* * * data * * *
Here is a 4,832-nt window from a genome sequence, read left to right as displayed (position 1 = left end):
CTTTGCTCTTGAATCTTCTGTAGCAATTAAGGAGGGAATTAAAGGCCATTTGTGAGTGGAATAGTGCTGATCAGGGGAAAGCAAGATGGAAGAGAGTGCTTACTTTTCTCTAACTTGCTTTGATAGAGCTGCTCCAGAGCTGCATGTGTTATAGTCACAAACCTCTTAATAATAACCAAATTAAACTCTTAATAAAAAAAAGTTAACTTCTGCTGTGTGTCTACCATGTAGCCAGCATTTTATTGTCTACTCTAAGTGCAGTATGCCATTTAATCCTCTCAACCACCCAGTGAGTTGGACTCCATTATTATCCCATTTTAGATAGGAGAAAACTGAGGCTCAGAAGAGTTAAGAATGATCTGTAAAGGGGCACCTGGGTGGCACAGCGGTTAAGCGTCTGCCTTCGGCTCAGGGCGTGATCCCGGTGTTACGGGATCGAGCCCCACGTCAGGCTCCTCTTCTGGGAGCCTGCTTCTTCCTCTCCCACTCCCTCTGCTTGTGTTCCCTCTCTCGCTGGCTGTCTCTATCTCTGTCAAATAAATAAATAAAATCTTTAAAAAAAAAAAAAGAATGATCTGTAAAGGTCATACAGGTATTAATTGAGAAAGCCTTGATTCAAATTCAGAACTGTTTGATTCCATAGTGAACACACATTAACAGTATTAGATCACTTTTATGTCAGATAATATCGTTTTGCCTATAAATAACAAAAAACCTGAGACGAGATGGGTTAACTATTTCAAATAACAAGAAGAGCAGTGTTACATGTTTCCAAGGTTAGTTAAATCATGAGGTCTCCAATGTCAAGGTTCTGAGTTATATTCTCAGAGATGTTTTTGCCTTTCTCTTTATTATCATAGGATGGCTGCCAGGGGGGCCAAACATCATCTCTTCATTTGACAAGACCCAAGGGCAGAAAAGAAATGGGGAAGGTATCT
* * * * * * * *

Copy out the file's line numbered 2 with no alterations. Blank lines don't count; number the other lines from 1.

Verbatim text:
CTTTGCTCTTGAATCTTCTGTAGCAATTAAGGAGGGAATTAAAGGCCATTTGTGAGTGGAATAGTGCTGATCAGGGGAAAGCAAGATGGAAGAGAGTGCTTACTTTTCTCTAACTTGCTTTGATAGAGCTGCTCCAGAGCTGCATGTGTTATAGTCACAAACCTCTTAATAATAACCAAATTAAACTCTTAATAAAAAAAAGTTAACTTCTGCTGTGTGTCTACCATGTAGCCAGCATTTTATTGTCTACTCTAAGTGCAGTATGCCATTTAATCCTCTCAACCACCCAGTGAGTTGGACTCCATTATTATCCCATTTTAGATAGGAGAAAACTGAGGCTCAGAAGAGTTAAGAATGATCTGTAAAGGGGCACCTGGGTGGCACAGCGGTTAAGCGTCTGCCTTCGGCTCAGGGCGTGATCCCGGTGTTACGGGATCGAGCCCCACGTCAGGCTCCTCTTCTGGGAGCCTGCTTCTTCCTCTCCCACTCCCTCTGCTTGTGTTCCCTCTCTCGCTGGCTGTCTCTATCTCTGTCAAATAAATAAATAAAATCTTTAAAAAAAAAAAAAGAATGATCTGTAAAGGTCATACAGGTATTAATTGAGAAAGCCTTGATTCAAATTCAGAACTGTTTGATTCCATAGTGAACACACATTAACAGTATTAGATCACTTTTATGTCAGATAATATCGTTTTGCCTATAAATAACAAAAAACCTGAGACGAGATGGGTTAACTATTTCAAATAACAAGAAGAGCAGTGTTACATGTTTCCAAGGTTAGTTAAATCATGAGGTCTCCAATGTCAAGGTTCTGAGTTATATTCTCAGAGATGTTTTTGCCTTTCTCTTTATTATCATAGGATGGCTGCCAGGGGGGCCAAACATCATCTCTTCATTTGACAAGACCCAAGGGCAGAAAAGAAATGGGGAAGGTATCT